• Ike Adams Step Out, Step up for Diabetes Association

    Six weeks ago when I wrote here announcing the 2014 Edition of Team TKO’s American Diabetes Association, Step Out Walk Team, several dozen of you readers sent generous donations to sponsor grandson Tyler Kane Ochs (TKO) and me in the walk that takes place, rain or shine, in the mud or not, at Keeneland on the morning of May 31.
    Another several dozen of you either called, emailed or dropped a card in regular mail and asked that I remind you again “after the holidays” (Easter and Mother’s Day).

    May 16, 2014 1 Photo

  • Ronnie-Ellis.jpg Hitting the campaign trail

    The most watched race in the country ? the battle for the U.S. Senate seat now held by Republican Mitch McConnell ? has so far produced a bevy of charges and not much substance.
    We haven’t seen that much of McConnell or his likely Democratic opponent Alison Lundergan Grimes out on the campaign trail.
    McConnell’s primary opponent Matt Bevin has been much more active and visible, but his performance hasn’t enhanced his chances.

    May 11, 2014 1 Photo

  • The case of the scary black cat

    If Margie didn’t believe that black cats were the harbinger of bad luck, she certainly believed it when a black cat brushed against her leg while she was leaning over a large trash can burning garbage one late afternoon.
    Startled by the sudden appearance of the feline, Margie opened her mouth wide and let out a blood-curdling scream that could have awakened Count Dracula himself.

    May 10, 2014

  • Ike Adams Basking in the spring sunshine

    If you had asked me, as recently as two weeks ago, to make a list of things I expected to see on the first Monday in May of 2014, two of the things that I actually did see would not have been on the list, even if you’d required that it contain at least 500 items.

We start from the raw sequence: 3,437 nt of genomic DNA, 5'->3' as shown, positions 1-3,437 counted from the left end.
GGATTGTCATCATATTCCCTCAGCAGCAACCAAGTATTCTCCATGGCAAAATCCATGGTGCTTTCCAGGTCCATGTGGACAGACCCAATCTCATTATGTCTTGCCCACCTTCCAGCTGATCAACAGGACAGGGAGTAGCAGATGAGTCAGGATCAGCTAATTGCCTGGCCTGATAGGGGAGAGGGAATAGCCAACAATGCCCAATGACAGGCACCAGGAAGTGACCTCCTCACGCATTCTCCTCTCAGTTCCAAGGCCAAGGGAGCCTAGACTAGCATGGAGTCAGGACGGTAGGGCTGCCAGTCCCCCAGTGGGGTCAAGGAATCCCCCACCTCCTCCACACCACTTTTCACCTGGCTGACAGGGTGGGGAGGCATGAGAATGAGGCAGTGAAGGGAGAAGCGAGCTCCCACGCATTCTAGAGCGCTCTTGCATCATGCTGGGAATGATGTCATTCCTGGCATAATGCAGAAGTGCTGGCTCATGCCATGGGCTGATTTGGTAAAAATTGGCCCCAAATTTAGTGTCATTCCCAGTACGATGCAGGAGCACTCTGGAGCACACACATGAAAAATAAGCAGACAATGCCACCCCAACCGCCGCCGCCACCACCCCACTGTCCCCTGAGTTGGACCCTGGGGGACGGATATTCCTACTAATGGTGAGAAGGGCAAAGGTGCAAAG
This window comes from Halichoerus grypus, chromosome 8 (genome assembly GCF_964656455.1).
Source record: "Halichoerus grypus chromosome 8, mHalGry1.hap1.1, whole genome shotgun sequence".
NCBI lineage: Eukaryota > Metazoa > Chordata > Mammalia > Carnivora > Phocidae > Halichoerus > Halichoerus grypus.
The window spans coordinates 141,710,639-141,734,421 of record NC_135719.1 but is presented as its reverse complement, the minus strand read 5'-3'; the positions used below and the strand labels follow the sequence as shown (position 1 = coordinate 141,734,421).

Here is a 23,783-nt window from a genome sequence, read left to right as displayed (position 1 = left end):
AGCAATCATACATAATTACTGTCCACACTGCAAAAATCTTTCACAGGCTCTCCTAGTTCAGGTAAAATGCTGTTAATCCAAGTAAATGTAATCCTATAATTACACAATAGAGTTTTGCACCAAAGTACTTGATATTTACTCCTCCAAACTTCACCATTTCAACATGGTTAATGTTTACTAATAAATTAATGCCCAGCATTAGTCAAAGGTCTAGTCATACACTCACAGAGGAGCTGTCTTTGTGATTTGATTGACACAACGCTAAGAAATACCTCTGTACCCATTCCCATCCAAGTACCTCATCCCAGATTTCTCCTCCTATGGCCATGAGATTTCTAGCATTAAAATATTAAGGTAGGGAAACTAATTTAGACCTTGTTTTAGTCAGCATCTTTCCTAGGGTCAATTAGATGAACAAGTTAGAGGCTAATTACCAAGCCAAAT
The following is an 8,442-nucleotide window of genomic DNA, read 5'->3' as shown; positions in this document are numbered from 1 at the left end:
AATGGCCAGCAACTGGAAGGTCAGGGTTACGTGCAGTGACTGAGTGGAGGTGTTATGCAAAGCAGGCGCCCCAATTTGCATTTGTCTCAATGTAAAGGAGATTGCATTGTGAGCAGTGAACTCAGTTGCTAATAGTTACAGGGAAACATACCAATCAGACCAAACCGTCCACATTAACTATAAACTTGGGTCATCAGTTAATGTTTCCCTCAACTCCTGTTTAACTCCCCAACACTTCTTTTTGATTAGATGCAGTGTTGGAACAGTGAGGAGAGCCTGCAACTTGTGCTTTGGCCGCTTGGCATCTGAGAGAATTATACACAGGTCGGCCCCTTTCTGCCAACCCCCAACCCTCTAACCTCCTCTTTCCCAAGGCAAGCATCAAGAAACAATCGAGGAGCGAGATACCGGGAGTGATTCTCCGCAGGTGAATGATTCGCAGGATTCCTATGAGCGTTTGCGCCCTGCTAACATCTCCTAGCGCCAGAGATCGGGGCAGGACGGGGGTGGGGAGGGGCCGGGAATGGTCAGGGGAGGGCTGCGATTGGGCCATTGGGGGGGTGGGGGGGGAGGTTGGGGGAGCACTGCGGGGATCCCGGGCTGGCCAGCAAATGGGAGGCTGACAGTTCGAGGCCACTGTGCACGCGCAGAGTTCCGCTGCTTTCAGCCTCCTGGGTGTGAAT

I’d have been a bit skeptical about Ralph’s purple asparagus and his gorgeous snowball bush, both of which came through most admirably. And I would have had my doubts about the poppies that have been in our back yard for several generations and the bearded German Iris that Jeanette Todd gave us more than two decades ago. It faithfully stuns us there at the corner of the front porch every spring, but there they were, basking in absolute glory as the sun set Monday afternoon.

    May 8, 2014 1 Photo

AP Video
Death Penalty Expert: 'This is a Turning Point' House Committee at Odds Over Obama Lawsuit Raw: MH17 Victim's Bodies Arrive in Netherlands Raw: UN School Used As Shelter Hit by Tank Shell Raw: Gunmen Attack Iraqi Prison Convoy Plane Leaves Ukraine With More Crash Victims The Rock Brings Star Power to Premiere Raw: Families Travel to Taiwan Plane Crash Site Arizona Execution Takes Almost Two Hours Gen. Odierno Discusses Ukraine, NATO at Forum Gaza Fighting Rages Amid Cease-Fire Efforts Mint Gives JFK Coin a Face-lift Creative Makeovers for Ugly Cellphone Towers Ariz. Inmate Dies 2 Hours After Execution Began Crash Kills Teen Pilot Seeking World Record LeBron James Sends Apology Treat to Neighbors Raw: Funeral for Man Who Died in NYPD Custody Migrants Back in Honduras After US Deports Israeli American Reservist Torn Over Return
Hyperlocal Search
Premier Guide
Find a business

Walking Fingers
Maps, Menus, Store hours, Coupons, and more...
Premier Guide
Poll

What county fair attraction do you like most?

Amusement rides
Beauty pageants
Flora Hall craft exhibits
Horse shows
Livestock, poultry shows
Truck, tractor pulls
Mud, dirt races
Gospel sing
I like them all
     View Results